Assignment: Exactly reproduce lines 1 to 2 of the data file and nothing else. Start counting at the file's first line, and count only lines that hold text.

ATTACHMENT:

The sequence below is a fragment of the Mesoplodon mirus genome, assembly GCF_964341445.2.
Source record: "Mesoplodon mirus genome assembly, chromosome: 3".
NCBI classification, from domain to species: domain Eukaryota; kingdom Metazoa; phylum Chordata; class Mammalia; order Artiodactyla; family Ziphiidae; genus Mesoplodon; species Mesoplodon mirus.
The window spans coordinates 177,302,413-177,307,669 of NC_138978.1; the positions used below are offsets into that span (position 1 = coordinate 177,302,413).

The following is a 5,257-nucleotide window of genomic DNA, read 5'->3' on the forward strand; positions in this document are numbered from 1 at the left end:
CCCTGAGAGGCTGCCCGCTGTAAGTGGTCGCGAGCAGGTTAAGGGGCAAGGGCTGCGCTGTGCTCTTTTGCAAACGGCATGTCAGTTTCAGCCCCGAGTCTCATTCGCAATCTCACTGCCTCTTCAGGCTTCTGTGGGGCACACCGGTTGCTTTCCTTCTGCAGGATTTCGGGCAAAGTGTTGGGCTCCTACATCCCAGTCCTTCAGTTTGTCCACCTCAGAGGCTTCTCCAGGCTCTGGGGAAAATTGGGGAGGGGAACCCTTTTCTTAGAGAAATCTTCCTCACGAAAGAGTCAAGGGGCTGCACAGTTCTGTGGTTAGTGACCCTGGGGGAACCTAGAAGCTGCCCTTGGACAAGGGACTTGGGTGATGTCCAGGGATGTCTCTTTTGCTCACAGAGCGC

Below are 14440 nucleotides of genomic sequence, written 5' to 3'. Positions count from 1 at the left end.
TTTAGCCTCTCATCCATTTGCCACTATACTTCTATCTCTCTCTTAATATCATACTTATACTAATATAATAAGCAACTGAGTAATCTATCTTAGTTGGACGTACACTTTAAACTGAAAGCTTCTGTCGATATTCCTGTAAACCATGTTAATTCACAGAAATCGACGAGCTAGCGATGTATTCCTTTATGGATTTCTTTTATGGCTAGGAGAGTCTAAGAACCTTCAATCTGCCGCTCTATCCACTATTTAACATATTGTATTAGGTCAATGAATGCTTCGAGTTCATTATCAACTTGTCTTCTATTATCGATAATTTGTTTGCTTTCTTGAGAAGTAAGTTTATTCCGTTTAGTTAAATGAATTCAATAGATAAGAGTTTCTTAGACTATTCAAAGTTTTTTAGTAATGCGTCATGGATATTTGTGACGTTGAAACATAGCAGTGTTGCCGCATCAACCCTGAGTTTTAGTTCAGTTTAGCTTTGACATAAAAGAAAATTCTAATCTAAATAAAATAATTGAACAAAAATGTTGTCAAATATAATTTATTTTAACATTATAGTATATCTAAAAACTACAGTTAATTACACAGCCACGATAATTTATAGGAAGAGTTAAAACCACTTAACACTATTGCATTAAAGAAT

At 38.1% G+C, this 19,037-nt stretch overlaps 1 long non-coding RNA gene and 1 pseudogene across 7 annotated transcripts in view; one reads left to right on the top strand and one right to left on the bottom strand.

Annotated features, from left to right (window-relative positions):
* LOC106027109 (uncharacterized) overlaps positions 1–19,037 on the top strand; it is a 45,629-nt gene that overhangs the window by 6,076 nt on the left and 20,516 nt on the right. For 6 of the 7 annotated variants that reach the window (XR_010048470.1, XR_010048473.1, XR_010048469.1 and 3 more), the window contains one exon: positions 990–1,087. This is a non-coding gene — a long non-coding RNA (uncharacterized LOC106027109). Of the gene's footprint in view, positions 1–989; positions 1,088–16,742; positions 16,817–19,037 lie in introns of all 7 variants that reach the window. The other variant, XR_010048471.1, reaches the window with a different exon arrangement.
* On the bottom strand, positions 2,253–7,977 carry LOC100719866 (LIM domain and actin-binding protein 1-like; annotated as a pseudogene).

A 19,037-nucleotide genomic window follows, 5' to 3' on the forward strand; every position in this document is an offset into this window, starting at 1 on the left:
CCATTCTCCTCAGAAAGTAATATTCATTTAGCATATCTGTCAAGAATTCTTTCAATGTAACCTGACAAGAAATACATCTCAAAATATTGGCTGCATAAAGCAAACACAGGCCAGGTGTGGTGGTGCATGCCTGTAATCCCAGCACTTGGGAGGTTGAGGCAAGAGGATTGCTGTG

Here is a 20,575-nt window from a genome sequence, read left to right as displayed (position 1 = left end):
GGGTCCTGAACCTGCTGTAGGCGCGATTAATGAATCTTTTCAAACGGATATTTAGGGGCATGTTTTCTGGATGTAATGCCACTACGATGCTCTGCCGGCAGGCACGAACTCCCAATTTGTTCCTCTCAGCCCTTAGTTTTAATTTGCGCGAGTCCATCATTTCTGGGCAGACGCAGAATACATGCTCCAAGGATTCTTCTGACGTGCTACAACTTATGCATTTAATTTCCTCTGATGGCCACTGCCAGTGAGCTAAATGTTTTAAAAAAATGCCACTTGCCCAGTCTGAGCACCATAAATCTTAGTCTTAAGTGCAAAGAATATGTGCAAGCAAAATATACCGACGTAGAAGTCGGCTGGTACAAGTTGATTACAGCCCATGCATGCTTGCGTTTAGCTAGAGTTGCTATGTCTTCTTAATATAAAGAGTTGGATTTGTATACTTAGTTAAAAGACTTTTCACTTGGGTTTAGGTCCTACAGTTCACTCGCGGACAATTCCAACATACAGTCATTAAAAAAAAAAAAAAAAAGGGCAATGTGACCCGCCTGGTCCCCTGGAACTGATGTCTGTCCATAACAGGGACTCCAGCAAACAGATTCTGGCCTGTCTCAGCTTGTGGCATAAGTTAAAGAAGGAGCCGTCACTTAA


The sequence below is a fragment of the Mesoplodon mirus genome, assembly GCF_964341445.2.
Source record: "Mesoplodon mirus genome assembly, chromosome: 3".